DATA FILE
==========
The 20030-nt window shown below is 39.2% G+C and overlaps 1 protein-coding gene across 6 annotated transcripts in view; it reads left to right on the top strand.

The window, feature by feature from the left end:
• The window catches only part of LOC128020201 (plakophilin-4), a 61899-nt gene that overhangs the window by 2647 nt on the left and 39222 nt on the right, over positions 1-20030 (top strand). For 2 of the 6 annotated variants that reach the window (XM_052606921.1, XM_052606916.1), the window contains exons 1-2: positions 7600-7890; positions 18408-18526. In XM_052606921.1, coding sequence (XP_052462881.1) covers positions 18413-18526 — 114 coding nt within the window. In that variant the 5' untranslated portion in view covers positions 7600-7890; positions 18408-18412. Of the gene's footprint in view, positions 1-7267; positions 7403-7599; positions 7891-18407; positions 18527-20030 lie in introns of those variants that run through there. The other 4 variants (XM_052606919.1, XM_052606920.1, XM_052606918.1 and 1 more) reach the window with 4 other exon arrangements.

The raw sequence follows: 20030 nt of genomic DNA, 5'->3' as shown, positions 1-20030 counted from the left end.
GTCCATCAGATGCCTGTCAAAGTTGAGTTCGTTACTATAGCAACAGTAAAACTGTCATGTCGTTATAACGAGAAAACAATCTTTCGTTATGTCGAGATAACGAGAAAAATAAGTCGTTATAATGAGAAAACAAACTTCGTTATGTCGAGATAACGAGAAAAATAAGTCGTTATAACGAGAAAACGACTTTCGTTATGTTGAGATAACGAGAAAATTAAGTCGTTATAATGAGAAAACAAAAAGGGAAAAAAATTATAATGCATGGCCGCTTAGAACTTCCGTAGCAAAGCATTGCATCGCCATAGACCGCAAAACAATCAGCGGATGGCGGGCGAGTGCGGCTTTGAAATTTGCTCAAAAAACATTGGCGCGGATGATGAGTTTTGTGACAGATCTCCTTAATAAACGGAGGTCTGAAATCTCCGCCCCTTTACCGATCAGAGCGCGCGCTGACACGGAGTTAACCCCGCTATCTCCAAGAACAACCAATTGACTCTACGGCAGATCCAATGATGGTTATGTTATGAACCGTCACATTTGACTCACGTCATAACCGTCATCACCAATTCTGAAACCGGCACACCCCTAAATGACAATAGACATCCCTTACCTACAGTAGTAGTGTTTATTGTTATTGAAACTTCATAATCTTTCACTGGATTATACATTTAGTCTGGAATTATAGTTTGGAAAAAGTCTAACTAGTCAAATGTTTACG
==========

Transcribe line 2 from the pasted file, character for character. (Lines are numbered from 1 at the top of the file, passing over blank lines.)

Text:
The window, feature by feature from the left end: